** Lightfoot v. Cendant Mortgage. Whether the federal charter for “Fannie Mae,” the government-created corporation that pools mortgages to draw more investor money into the housing finance market, gives it the right to move a mortgage foreclosure case from state to federal court. The petition also asks the Justices to overturn a 1992 decision, American National Red Cross v. S.G., defining the scope of court jurisdiction for congressional chartered corporations.
** Life Technologies Corp. v. Promega Corp. Whether U.S. patent law bars the overseas shipment of a part of a device or process that is to be assembled overseas, in a way that would copy a U.S.-patented invention. The case involves patent protection claims of a company that makes genetic testing kits, used to create DNA profiles for clinic research and for criminal case investigations. The Court has shown an active interest in recent years in curbing the overseas reach of U.S. laws.
** Odhiambo v. Republic of Kenya. Whether a Kenyan national who now lives in the United States may sue his former government in a U.S. court, to try to collect payments that he contends he is owed for acting as a whistleblower to identify people who had evaded Kenyan taxes. This is another in a series of cases testing the power of U.S. courts to decide cases involving foreign activity that has no direct link to the U.S..
The cases that the Justices acted upon Monday had been examined at their “Long Conference” — the first since their summer recess began in late June — last Monday. On Thursday, the Court granted review of thirteen of those cases. The release of a seventy-six-page order list on Monday morning showed, as usual, that the vast majority of new cases did not get past the first hurdle, and were denied.
Once again, the Justices showed no interest in the ninety-three-year-old question whether the owners of major league baseball teams should be subject to a damages lawsuit when they take steps that are claimed to cause harm to commercial competition among its teams. The Court itself created that exemption in 1922, and has since refused repeatedly to reconsider it, saying that it is up to Congress, if it wishes, to apply antitrust law to the league. The Court has not granted a similar exemption for any of the other pro sports combines.
In the latest case, the city of San Jose asked the Justices to reopen the issue, to hear its claim that the baseball league has intervened to stop the Athletics baseball team’s move from Oakland, where its fan base and financial support have been declining, to the supposedly richer market of San Jose. The Athletics apparently have suffered from the opening of a new stadium for the Giants in the San Francisco Bay area. San Jose argued that the Athletics have been barred from relocating to that city to shield the Giants from competition. The Court said nothing as it turned aside San Jose v. Office of Baseball Commissioner, seeking withdrawal of antitrust immunity at least for team relocation cases.
Here are some significant cases that the Court also rejected, with a summary of the legal questions at stake:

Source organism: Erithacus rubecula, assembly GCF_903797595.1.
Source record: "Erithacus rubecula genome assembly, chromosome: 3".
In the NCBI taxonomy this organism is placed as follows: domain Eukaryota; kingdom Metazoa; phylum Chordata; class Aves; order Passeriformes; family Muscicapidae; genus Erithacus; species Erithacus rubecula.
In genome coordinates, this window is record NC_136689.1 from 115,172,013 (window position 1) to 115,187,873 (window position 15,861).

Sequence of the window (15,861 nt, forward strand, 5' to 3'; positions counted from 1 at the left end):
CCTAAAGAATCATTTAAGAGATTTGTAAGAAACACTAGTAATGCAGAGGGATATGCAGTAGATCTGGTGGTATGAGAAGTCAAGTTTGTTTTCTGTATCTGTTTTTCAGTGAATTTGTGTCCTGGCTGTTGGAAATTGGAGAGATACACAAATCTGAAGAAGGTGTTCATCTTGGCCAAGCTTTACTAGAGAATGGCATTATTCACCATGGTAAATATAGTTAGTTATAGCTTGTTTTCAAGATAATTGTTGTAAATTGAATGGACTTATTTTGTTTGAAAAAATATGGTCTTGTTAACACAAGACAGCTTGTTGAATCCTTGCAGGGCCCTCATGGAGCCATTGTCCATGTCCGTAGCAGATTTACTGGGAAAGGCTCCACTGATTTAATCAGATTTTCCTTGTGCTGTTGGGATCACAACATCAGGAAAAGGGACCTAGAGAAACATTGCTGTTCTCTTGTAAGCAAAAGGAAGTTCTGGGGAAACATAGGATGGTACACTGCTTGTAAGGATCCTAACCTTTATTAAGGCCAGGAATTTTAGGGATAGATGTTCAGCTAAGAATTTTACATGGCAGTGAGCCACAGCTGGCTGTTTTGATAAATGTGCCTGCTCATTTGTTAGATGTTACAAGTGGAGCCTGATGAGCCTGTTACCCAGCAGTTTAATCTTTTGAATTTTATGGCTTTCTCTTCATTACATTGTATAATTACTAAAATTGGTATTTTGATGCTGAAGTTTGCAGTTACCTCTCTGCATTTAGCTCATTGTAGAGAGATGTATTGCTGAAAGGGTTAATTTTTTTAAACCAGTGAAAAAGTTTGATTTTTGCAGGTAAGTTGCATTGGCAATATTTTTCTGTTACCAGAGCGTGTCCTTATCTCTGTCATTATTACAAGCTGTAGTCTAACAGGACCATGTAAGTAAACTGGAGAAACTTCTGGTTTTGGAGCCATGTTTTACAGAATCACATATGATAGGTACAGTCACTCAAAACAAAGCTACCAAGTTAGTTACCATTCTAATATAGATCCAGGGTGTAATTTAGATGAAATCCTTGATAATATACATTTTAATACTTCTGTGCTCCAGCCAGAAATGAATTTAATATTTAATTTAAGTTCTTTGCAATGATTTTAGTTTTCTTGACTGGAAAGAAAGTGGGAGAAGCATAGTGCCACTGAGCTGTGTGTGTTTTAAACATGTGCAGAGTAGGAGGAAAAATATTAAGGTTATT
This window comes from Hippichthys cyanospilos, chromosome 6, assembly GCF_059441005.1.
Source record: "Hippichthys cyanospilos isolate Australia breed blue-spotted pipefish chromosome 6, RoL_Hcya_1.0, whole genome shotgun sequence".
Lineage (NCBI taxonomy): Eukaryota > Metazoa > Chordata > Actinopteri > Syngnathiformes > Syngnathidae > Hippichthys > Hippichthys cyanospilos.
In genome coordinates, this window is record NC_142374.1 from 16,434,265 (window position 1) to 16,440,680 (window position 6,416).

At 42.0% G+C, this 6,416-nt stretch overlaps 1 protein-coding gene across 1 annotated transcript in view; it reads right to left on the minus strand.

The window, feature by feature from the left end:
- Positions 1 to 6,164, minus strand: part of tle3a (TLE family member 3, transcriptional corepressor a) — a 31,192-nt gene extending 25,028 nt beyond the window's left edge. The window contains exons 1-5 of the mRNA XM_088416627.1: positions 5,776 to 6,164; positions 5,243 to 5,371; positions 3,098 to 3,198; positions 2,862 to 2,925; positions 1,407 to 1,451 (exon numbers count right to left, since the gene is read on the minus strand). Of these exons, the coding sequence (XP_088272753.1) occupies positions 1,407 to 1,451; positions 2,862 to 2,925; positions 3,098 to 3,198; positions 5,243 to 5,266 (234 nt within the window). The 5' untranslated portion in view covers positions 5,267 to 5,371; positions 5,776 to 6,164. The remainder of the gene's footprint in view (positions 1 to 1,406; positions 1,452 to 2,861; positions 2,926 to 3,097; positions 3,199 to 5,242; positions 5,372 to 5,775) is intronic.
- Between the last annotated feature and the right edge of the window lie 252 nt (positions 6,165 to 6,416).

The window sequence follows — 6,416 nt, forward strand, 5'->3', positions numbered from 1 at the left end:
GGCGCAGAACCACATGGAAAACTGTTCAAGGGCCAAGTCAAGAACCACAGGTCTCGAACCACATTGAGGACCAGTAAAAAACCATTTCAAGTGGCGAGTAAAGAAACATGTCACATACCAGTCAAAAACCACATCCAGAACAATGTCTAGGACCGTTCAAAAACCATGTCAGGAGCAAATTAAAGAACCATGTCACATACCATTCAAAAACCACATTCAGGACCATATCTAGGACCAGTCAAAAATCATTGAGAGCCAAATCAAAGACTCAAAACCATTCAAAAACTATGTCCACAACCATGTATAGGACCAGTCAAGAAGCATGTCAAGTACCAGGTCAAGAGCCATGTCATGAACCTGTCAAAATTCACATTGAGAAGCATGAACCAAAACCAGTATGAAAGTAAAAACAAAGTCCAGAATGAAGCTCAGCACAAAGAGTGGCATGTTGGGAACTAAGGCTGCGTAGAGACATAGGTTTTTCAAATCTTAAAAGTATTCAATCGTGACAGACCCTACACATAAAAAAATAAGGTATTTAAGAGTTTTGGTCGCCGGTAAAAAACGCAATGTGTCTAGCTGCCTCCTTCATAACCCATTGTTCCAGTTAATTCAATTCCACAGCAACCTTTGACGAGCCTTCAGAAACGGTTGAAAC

** Bolden v. Doe. Whether Utah (and six other states with similar laws) acted unconstitutionally in requiring unwed fathers to prove their ability to care for their child, when no similar proof is required from the child’s unwed mother.
** Allaithi v. Rumsfeld. Whether former detainees at the U.S. military prison at Guantanamo Bay, Cuba, have any legal protection under federal law against discrimination based on their Muslim faith. The appeal by six foreign nationals formerly held as prisoners also sought to sue former Defense Secretary Donald Rumsfeld and a group of military officers whom the detainees claim were responsible for physical and religious abuse at Guantanamo. The Justices denied review of similar claims by other detainees in 2009.
** Corr v. Metropolitan Washington Airports Authority. Whether Congress violated the separation-of-powers doctrine under the Constitution when it modified the federal government’s authority over two airports in the Washington, D.C., area, resulting in allegedly higher toll fees for commuters using a limited access highway to Washington’s Dulles International Airport.
** Anderson v. United States. Whether a person suspected of a crime has any right to challenge the constitutionality of abusive and physically invasive search of that person’s spouse, in an effort to gain evidence of a crime. The case involved a search without a warrant of a Vermont woman’s vagina for drugs that the police believed she was carrying there, as part of her husband’s trafficking.
** Li-Shou v. United States. Whether the U.S. Navy may be sued for killing a civilian hostage who was held by pirates in the Indian Ocean in 2011, and for sinking that hostage’s vessel after he was killed in the operation. The widow of a Taiwanese fishing boat captain was barred from pursuing her legal claims. The federal government, however, has paid an undisclosed amount to her family.
** Ohio v. White. Whether the Court would clarify the legal test to be used in judging whether a police officer acted illegally by shooting a suspect during an arrest. The case grew out of a police shooting during an arrest in 2003 in the small Ohio town of Ottawa Hills, northwest of Toledo. The fatal wounding was of a motorcyclist whom a local officer had been following, and who did not put up his hands when told to do so, according to the officer.